I've been trying to get my head round part of a proof and I don't see the following implication.
Suppose we have
then does it follow that
Since doesn't the above require that is continuous at , and if it does, why is this necessarily true?
The proof is from Trench's Introduction to Real Analysis, which can be freely downloaded here
William Trench - Trinity University Mathematics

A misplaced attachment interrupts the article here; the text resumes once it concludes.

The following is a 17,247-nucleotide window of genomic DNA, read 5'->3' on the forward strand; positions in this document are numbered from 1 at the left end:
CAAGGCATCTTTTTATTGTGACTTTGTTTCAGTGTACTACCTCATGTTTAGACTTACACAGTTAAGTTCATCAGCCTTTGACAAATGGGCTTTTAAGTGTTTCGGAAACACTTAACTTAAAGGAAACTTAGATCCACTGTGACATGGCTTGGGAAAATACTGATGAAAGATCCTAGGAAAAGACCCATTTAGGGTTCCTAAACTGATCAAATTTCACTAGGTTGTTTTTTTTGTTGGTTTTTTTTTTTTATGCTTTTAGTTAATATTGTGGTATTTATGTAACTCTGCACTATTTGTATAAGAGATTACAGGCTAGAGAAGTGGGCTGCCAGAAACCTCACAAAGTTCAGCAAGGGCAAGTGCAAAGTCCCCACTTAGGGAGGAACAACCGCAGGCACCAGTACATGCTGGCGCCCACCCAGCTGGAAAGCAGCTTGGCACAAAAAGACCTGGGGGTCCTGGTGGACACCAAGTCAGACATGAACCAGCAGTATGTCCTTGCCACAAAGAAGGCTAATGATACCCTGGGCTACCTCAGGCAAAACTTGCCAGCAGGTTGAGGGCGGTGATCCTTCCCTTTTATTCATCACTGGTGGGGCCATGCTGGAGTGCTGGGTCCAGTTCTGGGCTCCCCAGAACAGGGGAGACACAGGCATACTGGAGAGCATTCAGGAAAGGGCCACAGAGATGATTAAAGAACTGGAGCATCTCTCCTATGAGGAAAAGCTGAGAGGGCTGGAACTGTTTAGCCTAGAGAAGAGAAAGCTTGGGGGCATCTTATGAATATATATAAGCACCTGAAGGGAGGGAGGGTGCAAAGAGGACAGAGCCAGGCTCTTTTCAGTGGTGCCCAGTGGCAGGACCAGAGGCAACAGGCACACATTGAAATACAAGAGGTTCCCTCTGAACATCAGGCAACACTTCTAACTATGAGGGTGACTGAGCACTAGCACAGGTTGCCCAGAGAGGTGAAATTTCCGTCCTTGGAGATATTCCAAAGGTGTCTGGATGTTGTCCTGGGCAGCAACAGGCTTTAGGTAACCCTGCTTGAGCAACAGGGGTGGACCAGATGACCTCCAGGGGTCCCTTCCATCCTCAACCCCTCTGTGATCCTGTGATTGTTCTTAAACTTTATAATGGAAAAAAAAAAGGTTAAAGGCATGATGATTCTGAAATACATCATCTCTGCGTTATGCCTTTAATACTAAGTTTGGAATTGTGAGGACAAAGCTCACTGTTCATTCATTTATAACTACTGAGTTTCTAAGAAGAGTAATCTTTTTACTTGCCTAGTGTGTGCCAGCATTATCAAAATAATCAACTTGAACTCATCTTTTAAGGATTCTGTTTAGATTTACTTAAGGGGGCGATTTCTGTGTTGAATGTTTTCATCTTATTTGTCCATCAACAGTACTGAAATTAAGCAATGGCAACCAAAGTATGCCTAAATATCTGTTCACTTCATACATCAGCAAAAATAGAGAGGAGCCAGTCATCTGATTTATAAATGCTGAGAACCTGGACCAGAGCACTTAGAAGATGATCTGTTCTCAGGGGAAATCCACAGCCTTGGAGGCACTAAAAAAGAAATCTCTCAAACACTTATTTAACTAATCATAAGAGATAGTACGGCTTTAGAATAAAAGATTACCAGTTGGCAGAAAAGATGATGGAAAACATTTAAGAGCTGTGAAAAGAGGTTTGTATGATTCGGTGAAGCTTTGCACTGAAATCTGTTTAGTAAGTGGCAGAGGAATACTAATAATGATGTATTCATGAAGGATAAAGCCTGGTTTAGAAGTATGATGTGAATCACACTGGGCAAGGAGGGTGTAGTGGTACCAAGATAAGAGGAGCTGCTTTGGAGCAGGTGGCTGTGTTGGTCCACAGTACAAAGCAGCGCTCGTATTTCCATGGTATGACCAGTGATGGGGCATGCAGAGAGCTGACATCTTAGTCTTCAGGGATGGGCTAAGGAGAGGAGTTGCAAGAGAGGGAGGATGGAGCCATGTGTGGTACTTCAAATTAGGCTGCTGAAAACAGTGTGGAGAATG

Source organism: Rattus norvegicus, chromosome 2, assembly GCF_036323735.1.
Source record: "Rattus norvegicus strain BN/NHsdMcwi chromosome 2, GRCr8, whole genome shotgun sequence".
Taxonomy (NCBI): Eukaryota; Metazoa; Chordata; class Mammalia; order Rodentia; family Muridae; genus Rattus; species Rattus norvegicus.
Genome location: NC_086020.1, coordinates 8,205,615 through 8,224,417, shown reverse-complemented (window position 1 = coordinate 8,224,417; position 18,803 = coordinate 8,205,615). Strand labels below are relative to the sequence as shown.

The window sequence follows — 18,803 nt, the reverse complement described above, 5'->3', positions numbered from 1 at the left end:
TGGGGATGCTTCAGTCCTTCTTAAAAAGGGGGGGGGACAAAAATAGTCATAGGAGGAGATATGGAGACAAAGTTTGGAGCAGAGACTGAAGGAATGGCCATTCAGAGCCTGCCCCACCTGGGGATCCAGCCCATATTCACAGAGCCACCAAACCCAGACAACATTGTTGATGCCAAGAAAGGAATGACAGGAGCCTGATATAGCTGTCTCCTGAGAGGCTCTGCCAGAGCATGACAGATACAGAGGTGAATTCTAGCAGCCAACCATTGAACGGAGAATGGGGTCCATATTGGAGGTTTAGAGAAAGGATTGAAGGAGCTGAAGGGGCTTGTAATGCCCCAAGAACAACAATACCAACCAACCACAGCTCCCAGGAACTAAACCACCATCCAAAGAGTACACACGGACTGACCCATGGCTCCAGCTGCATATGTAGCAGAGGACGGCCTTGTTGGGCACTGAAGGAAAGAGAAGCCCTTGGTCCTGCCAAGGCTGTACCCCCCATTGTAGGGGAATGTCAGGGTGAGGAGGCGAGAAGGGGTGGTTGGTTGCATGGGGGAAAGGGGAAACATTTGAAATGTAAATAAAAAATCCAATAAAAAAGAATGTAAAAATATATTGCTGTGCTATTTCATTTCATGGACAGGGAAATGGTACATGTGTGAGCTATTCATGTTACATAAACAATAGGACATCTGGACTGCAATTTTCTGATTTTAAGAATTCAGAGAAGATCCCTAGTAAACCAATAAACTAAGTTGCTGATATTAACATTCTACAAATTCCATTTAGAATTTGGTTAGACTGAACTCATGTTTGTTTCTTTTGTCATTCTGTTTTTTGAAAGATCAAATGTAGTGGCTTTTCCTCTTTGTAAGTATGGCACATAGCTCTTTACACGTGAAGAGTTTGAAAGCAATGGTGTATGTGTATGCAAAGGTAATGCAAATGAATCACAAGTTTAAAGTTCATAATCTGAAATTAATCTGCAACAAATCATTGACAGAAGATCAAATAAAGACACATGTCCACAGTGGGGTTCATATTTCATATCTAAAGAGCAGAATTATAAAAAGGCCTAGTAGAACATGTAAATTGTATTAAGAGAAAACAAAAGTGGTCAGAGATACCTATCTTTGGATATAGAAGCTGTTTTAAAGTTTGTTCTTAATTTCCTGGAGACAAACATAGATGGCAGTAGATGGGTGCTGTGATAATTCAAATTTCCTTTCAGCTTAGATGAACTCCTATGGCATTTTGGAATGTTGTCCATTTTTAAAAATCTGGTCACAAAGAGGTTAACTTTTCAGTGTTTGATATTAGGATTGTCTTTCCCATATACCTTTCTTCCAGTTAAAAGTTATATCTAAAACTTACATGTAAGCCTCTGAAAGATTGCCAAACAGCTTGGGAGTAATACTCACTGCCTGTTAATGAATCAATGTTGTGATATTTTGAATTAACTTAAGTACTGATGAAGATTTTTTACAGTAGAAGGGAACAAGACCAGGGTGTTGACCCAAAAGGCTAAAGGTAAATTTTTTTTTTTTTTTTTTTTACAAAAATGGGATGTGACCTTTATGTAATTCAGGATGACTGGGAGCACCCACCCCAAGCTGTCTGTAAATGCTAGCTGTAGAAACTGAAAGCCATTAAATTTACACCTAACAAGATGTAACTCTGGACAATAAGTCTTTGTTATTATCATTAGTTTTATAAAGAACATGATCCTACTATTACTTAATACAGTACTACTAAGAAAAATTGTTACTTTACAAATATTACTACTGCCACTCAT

I was wary of posting the entire proof verbatim in case of any infringement (not sure what the laws are concerning mathematical proofs but I thought it better to be safe).
The proof in question is on page 78 of the book.
EDIT: Actually I believe there may be a bracket missing from equation (10) in the proof, immediately after . Can anyone confirm this?